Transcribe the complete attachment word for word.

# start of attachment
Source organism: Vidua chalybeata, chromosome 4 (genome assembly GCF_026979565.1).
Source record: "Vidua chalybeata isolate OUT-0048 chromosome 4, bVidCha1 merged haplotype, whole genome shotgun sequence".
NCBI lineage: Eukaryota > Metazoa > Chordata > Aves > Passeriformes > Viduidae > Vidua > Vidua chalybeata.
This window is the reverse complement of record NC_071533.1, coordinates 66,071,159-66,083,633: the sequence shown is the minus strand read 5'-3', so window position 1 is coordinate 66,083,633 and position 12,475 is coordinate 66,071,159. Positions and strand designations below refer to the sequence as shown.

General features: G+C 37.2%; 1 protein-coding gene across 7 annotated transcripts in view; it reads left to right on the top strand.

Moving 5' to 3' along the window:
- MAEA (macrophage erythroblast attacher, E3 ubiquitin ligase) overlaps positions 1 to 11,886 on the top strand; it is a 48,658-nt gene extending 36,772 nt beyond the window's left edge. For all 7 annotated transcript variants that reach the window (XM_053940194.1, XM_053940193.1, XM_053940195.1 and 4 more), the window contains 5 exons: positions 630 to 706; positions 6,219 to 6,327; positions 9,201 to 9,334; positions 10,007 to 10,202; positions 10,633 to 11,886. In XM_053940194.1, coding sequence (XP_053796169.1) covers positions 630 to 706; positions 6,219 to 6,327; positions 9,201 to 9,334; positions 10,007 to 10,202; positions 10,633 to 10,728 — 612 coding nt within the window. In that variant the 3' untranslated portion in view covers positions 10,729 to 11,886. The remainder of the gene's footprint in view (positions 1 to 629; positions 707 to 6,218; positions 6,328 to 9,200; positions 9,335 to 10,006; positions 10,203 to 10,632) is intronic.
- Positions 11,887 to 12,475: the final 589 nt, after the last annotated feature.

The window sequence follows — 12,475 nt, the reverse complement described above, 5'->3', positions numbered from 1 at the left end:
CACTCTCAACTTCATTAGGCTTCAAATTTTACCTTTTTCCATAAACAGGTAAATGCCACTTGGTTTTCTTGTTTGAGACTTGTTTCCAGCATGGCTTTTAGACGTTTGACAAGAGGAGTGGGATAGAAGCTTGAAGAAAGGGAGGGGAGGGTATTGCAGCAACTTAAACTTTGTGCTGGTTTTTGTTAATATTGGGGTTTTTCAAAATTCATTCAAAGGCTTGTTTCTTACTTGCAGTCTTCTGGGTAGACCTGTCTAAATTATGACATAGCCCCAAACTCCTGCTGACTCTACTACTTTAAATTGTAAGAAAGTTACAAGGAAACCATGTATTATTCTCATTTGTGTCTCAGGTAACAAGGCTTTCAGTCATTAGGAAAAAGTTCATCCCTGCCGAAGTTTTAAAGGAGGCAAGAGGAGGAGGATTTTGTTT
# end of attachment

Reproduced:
Source organism: Vidua chalybeata, chromosome 4 (genome assembly GCF_026979565.1).
Source record: "Vidua chalybeata isolate OUT-0048 chromosome 4, bVidCha1 merged haplotype, whole genome shotgun sequence".
NCBI lineage: Eukaryota > Metazoa > Chordata > Aves > Passeriformes > Viduidae > Vidua > Vidua chalybeata.
This window is the reverse complement of record NC_071533.1, coordinates 66,071,159-66,083,633: the sequence shown is the minus strand read 5'-3', so window position 1 is coordinate 66,083,633 and position 12,475 is coordinate 66,071,159. Positions and strand designations below refer to the sequence as shown.

General features: G+C 37.2%; 1 protein-coding gene across 7 annotated transcripts in view; it reads left to right on the top strand.

Moving 5' to 3' along the window:
- MAEA (macrophage erythroblast attacher, E3 ubiquitin ligase) overlaps positions 1 to 11,886 on the top strand; it is a 48,658-nt gene extending 36,772 nt beyond the window's left edge. For all 7 annotated transcript variants that reach the window (XM_053940194.1, XM_053940193.1, XM_053940195.1 and 4 more), the window contains 5 exons: positions 630 to 706; positions 6,219 to 6,327; positions 9,201 to 9,334; positions 10,007 to 10,202; positions 10,633 to 11,886. In XM_053940194.1, coding sequence (XP_053796169.1) covers positions 630 to 706; positions 6,219 to 6,327; positions 9,201 to 9,334; positions 10,007 to 10,202; positions 10,633 to 10,728 — 612 coding nt within the window. In that variant the 3' untranslated portion in view covers positions 10,729 to 11,886. The remainder of the gene's footprint in view (positions 1 to 629; positions 707 to 6,218; positions 6,328 to 9,200; positions 9,335 to 10,006; positions 10,203 to 10,632) is intronic.
- Positions 11,887 to 12,475: the final 589 nt, after the last annotated feature.

The window sequence follows — 12,475 nt, the reverse complement described above, 5'->3', positions numbered from 1 at the left end:
CACTCTCAACTTCATTAGGCTTCAAATTTTACCTTTTTCCATAAACAGGTAAATGCCACTTGGTTTTCTTGTTTGAGACTTGTTTCCAGCATGGCTTTTAGACGTTTGACAAGAGGAGTGGGATAGAAGCTTGAAGAAAGGGAGGGGAGGGTATTGCAGCAACTTAAACTTTGTGCTGGTTTTTGTTAATATTGGGGTTTTTCAAAATTCATTCAAAGGCTTGTTTCTTACTTGCAGTCTTCTGGGTAGACCTGTCTAAATTATGACATAGCCCCAAACTCCTGCTGACTCTACTACTTTAAATTGTAAGAAAGTTACAAGGAAACCATGTATTATTCTCATTTGTGTCTCAGGTAACAAGGCTTTCAGTCATTAGGAAAAAGTTCATCCCTGCCGAAGTTTTAAAGGAGGCAAGAGGAGGAGGATTTTGTTT